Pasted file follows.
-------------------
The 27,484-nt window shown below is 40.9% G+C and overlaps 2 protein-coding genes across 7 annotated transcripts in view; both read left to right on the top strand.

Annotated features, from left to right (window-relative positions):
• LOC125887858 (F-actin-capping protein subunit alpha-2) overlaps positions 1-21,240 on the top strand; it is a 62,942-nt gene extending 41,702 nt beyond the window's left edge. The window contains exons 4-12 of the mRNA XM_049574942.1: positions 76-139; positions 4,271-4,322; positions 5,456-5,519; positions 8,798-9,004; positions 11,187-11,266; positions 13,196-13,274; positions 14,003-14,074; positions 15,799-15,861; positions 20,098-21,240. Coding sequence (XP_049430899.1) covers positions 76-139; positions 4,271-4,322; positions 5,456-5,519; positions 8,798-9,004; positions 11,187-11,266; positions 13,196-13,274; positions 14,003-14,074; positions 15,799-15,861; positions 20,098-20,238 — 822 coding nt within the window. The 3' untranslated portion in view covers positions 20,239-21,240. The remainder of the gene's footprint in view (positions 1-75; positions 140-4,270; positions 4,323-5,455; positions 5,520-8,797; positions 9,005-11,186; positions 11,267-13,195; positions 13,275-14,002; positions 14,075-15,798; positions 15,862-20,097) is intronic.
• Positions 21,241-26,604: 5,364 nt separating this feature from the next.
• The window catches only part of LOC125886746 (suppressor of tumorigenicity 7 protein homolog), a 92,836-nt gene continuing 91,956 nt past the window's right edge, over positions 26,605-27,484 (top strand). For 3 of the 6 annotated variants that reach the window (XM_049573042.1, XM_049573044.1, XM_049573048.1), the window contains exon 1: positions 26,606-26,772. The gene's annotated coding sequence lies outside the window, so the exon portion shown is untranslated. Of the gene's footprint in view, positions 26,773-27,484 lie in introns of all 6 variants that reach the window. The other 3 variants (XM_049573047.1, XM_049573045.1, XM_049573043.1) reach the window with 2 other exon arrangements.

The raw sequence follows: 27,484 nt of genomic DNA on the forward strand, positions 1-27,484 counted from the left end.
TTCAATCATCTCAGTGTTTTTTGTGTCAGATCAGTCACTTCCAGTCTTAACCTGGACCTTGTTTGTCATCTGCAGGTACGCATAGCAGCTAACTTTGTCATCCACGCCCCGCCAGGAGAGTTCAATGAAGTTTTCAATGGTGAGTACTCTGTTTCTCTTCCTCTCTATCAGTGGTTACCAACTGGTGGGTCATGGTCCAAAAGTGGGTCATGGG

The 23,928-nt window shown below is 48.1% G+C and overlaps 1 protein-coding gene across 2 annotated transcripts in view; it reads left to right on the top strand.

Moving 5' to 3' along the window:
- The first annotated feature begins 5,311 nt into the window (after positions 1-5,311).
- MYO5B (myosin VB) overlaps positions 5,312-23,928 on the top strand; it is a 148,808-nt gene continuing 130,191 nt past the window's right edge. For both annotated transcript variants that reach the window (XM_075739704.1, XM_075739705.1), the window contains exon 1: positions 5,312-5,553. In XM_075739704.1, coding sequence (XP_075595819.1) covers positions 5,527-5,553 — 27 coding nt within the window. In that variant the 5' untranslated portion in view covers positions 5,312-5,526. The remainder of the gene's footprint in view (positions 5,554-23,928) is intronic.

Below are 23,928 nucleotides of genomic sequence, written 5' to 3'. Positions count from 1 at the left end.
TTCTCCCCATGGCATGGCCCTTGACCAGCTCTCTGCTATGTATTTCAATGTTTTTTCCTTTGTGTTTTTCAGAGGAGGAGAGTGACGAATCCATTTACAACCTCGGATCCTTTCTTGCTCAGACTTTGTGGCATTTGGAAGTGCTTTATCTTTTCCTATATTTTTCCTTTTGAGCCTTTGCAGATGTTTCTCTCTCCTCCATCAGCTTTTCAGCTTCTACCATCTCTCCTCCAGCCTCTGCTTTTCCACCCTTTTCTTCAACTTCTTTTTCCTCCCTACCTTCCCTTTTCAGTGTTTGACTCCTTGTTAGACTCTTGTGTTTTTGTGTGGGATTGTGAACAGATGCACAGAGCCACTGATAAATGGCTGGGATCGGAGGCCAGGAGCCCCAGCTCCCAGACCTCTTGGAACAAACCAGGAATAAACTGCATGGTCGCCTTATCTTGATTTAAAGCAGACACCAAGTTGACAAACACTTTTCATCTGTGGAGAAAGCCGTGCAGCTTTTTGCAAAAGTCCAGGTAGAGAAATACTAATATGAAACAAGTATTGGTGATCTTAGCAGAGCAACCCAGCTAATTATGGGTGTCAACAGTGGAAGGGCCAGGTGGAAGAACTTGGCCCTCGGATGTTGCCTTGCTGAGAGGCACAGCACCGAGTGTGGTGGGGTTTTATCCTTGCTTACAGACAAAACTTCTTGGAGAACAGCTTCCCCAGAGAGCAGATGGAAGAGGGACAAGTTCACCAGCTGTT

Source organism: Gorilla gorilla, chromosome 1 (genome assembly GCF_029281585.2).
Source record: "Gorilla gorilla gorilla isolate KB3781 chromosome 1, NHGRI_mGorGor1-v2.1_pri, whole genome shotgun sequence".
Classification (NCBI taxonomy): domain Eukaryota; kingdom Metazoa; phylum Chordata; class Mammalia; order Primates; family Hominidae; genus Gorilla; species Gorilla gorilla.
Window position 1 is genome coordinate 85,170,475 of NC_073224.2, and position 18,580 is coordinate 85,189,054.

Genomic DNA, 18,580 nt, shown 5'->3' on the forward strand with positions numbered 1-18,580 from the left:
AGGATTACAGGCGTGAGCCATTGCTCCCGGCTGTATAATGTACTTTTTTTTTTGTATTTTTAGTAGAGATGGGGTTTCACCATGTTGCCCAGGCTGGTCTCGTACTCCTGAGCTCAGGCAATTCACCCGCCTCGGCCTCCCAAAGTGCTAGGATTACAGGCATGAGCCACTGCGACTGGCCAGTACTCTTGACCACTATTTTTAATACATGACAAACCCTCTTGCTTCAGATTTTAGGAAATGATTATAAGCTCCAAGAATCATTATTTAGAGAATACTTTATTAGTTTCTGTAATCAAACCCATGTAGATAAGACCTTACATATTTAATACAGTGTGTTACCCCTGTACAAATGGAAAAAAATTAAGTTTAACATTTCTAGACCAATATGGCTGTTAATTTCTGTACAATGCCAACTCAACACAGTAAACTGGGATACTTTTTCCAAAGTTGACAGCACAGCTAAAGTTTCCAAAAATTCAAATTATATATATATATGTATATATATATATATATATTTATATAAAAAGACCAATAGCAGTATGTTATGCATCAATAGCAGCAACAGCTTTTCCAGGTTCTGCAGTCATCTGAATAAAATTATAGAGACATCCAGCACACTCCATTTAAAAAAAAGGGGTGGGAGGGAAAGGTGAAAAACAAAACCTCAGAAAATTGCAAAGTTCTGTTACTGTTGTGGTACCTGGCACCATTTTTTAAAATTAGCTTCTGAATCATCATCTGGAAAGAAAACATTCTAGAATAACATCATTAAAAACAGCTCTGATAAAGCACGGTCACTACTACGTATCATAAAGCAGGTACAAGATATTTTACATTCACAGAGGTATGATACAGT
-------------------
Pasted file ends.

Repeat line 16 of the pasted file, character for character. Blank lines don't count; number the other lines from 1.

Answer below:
Classification (NCBI taxonomy): domain Eukaryota; kingdom Metazoa; phylum Chordata; class Mammalia; order Primates; family Hominidae; genus Gorilla; species Gorilla gorilla.